A clear example of this can be seen in France’s National Front, which at a point had been seen as ‘Reaganite before Reagan,’ yet which now supports certain welfarist policies. What they did and continue to do is maintain their extreme right-wing views on social inequality, as well as their authoritarian views on state matters such as law enforcement and the military, while replacing free market capitalism with protectionist, philo-Keynesian, mixed-market economics. This can be seen as a move to attract disenfranchised Old Labour voters towards an economically similar albeit socially right-wing ideology. Indeed, most new far-right parties have shockingly similar slogans to the old left, attacking “evil” big businesses, “greedy” bankers and the “corrupt” capitalist system. The only difference is that the new far-right’s solution to unrestrained capitalism is that of harder state power and the propagation of ethnic inequality; by comparison, the old left which seeks to resolve this problem with even more social egalitarianism.

Indeed, most new far-right parties have shockingly similar slogans to the old left, attacking “evil” big businesses, “greedy” bankers and the “corrupt” capitalist system.

The opposite trend can be seen in the centre-left. Ever since the dawn of Tony Blair and “New Labour” at the start of the millennium, the mainstream European social-democratic movement has endorsed free-market capitalism, part of the Western neoliberal trend following the legacy of Margaret Thatcher (and her American pal Ronald Reagan). This new ideology has taken on the name of the “Third Way,” retaining the left’s socially progressive views on immigration, gay rights and human equality, but abandoning economic socialism in favour of neoliberalism. Certain “Old Left” politicians have remained true to their colours, from Jeremy Corbyn to Alexis Tsipras, but they remain relatively unpopular amongst much of the Third Way and New Labour political elite. Indeed, many have formed their own independent parties away from the centre-left, like the Labour offshoot Respect.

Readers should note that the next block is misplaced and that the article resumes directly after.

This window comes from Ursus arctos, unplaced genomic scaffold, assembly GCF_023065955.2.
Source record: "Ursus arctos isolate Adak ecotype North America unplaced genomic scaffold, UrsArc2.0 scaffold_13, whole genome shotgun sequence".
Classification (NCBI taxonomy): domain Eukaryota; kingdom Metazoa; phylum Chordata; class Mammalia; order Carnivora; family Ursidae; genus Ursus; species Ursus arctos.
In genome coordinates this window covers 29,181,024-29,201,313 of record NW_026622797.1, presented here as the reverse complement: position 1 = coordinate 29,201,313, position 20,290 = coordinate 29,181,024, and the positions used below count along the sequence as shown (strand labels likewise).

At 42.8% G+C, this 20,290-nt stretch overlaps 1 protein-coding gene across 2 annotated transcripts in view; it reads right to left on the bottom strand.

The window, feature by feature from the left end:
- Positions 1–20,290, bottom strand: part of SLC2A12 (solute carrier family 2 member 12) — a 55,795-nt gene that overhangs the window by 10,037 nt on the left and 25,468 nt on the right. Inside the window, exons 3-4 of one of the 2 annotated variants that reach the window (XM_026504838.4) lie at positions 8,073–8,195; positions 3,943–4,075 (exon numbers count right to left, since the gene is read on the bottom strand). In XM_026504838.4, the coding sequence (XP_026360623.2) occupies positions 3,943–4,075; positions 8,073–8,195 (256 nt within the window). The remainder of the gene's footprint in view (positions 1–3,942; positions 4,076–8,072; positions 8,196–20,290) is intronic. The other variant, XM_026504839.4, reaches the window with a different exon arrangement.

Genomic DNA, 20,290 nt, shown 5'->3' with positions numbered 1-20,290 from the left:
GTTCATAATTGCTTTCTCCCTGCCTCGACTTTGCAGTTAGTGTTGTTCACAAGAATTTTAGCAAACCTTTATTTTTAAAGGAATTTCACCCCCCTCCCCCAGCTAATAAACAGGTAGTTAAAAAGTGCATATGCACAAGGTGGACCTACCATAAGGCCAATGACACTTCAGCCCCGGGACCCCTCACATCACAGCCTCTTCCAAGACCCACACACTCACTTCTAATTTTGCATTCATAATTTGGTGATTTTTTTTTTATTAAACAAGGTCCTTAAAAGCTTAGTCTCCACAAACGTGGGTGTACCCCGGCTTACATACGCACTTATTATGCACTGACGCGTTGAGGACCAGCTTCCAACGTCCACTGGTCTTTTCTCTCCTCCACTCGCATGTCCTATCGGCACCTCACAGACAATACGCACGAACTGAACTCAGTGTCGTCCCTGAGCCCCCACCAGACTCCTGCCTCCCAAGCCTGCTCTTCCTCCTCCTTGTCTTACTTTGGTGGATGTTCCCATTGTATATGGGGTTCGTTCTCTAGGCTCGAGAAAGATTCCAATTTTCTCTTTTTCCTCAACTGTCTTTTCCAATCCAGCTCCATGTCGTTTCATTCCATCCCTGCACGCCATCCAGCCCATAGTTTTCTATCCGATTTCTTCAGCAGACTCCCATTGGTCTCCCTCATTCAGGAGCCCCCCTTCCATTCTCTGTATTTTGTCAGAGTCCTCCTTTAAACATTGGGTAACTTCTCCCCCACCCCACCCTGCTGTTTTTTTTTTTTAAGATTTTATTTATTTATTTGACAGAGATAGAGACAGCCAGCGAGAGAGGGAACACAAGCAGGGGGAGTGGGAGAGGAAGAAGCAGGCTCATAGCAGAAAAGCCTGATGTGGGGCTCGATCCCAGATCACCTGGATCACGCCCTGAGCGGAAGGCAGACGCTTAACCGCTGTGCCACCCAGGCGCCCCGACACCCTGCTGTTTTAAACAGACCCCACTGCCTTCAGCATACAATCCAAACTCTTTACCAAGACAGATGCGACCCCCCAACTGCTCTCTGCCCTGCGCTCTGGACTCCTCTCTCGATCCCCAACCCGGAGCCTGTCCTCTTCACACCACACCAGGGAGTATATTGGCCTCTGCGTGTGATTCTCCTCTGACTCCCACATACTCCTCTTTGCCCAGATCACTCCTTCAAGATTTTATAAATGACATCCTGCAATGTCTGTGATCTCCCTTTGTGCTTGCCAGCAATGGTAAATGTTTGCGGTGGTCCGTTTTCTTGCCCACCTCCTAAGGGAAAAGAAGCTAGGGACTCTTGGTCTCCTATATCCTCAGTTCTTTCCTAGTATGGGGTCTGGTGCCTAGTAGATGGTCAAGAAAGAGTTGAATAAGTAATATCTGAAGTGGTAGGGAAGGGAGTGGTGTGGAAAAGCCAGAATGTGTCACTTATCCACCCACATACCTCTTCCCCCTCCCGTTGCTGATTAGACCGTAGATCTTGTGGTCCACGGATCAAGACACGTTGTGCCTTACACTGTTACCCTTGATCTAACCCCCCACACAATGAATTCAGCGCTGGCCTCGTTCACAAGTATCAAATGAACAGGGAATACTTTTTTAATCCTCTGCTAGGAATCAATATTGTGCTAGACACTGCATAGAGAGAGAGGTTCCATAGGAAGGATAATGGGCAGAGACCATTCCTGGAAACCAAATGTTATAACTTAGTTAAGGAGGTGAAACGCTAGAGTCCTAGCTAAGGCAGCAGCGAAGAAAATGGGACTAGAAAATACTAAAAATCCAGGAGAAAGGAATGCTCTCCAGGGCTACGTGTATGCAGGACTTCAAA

As a result of this, the political stage has radically changed: amongst many working people, the centre-left is no longer seen as the “friend of the people” but the “friend of the bankers,” while they see the far-right taking over as their true “ally.”

Having come to this conclusion, we may now look to the current social situation. With the rise of Islamic extremism and greater immigration, the far-right stirs rising support from working people by arguing that these phenomena are threats to their existence. “Immigrants steal your jobs!” or “immigrants threaten your culture!” are amongst the typical statements offered repeatedly by the various Le Pens and Salvinis. As such, the far-right has found it easy to console the dichotomy between its fascist ideology and its formerly egalitarian leftist electorate by mobilising them to hard-right social views. By now, many of these ex-Labour voters are completely removed from the social positions of their former leftist peers, embracing fascism and viewing even strict socialists like Corbyn as “weak” and “hippies.”

The far-right has found it easy to console the dichotomy between its fascist ideology and its formerly egalitarian leftist electorate by mobilising them to hard-right social views.

To render things more complicated, there are now populist parties that completely straddle the definition of right or left and blend a variety of views into an uncomfortable mêlée of fascism, socialism and liberalism. This could perhaps be referred to as a “Fourth Way.” Its perfect example would be the Movimento 5 Stelle and its leader – Beppe Grillo – who appeal to the working man by employing anti-immigration arguments common to the far-right, supporting leftist arguments on de-growth, and then shifting to environmentalist and e-democratic positions typical of Greens or social liberals.

Ultimately, the traditional placements of parties on the political spectrum is largely defunct. It is now necessary to conceive a new vision of politics to understand how things work in the modern world – a necessity made apparent by Brexit, but of which Brexit is merely the tip of the iceberg.